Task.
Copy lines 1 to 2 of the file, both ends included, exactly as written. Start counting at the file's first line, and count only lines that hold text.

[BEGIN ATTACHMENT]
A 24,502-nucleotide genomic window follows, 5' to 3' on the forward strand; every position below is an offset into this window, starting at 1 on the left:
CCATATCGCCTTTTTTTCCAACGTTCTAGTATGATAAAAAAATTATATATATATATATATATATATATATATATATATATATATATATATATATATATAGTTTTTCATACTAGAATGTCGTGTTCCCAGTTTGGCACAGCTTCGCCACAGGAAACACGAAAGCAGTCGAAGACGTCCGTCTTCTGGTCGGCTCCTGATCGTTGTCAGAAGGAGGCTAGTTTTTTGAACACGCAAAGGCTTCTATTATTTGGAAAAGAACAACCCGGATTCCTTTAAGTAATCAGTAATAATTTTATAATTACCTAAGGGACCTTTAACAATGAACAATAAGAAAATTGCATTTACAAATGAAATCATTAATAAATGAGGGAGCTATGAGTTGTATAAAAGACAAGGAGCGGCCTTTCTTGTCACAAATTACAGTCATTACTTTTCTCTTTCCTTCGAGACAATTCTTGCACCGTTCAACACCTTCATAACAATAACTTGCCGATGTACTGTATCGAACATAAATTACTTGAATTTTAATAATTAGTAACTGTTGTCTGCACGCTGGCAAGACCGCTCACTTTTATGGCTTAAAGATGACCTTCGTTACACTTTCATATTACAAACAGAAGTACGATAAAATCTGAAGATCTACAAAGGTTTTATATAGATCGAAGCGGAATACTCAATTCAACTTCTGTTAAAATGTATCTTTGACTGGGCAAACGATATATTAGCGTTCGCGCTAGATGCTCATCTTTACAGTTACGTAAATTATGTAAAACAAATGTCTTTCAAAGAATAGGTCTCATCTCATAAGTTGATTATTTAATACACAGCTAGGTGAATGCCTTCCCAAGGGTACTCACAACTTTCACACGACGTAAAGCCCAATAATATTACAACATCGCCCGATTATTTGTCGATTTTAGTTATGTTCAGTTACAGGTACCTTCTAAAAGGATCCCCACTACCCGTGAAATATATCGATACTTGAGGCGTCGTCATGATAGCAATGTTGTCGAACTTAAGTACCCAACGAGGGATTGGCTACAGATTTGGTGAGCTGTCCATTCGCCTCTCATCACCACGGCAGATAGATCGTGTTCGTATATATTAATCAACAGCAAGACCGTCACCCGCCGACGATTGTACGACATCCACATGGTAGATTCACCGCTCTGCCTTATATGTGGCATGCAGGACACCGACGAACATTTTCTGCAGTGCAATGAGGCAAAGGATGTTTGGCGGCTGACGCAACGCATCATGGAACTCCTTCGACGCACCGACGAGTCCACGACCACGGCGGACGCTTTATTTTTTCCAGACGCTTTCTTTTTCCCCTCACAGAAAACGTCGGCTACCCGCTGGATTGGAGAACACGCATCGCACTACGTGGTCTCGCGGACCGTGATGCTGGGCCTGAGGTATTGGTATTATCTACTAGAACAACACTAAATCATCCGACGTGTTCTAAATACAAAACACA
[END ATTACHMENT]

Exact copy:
A 24,502-nucleotide genomic window follows, 5' to 3' on the forward strand; every position below is an offset into this window, starting at 1 on the left:
CCATATCGCCTTTTTTTCCAACGTTCTAGTATGATAAAAAAATTATATATATATATATATATATATATATATATATATATATATATATATATATATATAGTTTTTCATACTAGAATGTCGTGTTCCCAGTTTGGCACAGCTTCGCCACAGGAAACACGAAAGCAGTCGAAGACGTCCGTCTTCTGGTCGGCTCCTGATCGTTGTCAGAAGGAGGCTAGTTTTTTGAACACGCAAAGGCTTCTATTATTTGGAAAAGAACAACCCGGATTCCTTTAAGTAATCAGTAATAATTTTATAATTACCTAAGGGACCTTTAACAATGAACAATAAGAAAATTGCATTTACAAATGAAATCATTAATAAATGAGGGAGCTATGAGTTGTATAAAAGACAAGGAGCGGCCTTTCTTGTCACAAATTACAGTCATTACTTTTCTCTTTCCTTCGAGACAATTCTTGCACCGTTCAACACCTTCATAACAATAACTTGCCGATGTACTGTATCGAACATAAATTACTTGAATTTTAATAATTAGTAACTGTTGTCTGCACGCTGGCAAGACCGCTCACTTTTATGGCTTAAAGATGACCTTCGTTACACTTTCATATTACAAACAGAAGTACGATAAAATCTGAAGATCTACAAAGGTTTTATATAGATCGAAGCGGAATACTCAATTCAACTTCTGTTAAAATGTATCTTTGACTGGGCAAACGATATATTAGCGTTCGCGCTAGATGCTCATCTTTACAGTTACGTAAATTATGTAAAACAAATGTCTTTCAAAGAATAGGTCTCATCTCATAAGTTGATTATTTAATACACAGCTAGGTGAATGCCTTCCCAAGGGTACTCACAACTTTCACACGACGTAAAGCCCAATAATATTACAACATCGCCCGATTATTTGTCGATTTTAGTTATGTTCAGTTACAGGTACCTTCTAAAAGGATCCCCACTACCCGTGAAATATATCGATACTTGAGGCGTCGTCATGATAGCAATGTTGTCGAACTTAAGTACCCAACGAGGGATTGGCTACAGATTTGGTGAGCTGTCCATTCGCCTCTCATCACCACGGCAGATAGATCGTGTTCGTATATATTAATCAACAGCAAGACCGTCACCCGCCGACGATTGTACGACATCCACATGGTAGATTCACCGCTCTGCCTTATATGTGGCATGCAGGACACCGACGAACATTTTCTGCAGTGCAATGAGGCAAAGGATGTTTGGCGGCTGACGCAACGCATCATGGAACTCCTTCGACGCACCGACGAGTCCACGACCACGGCGGACGCTTTATTTTTTCCAGACGCTTTCTTTTTCCCCTCACAGAAAACGTCGGCTACCCGCTGGATTGGAGAACACGCATCGCACTACGTGGTCTCGCGGACCGTGATGCTGGGCCTGAGGTATTGGTATTATCTACTAGAACAACACTAAATCATCCGACGTGTTCTAAATACAAAACACA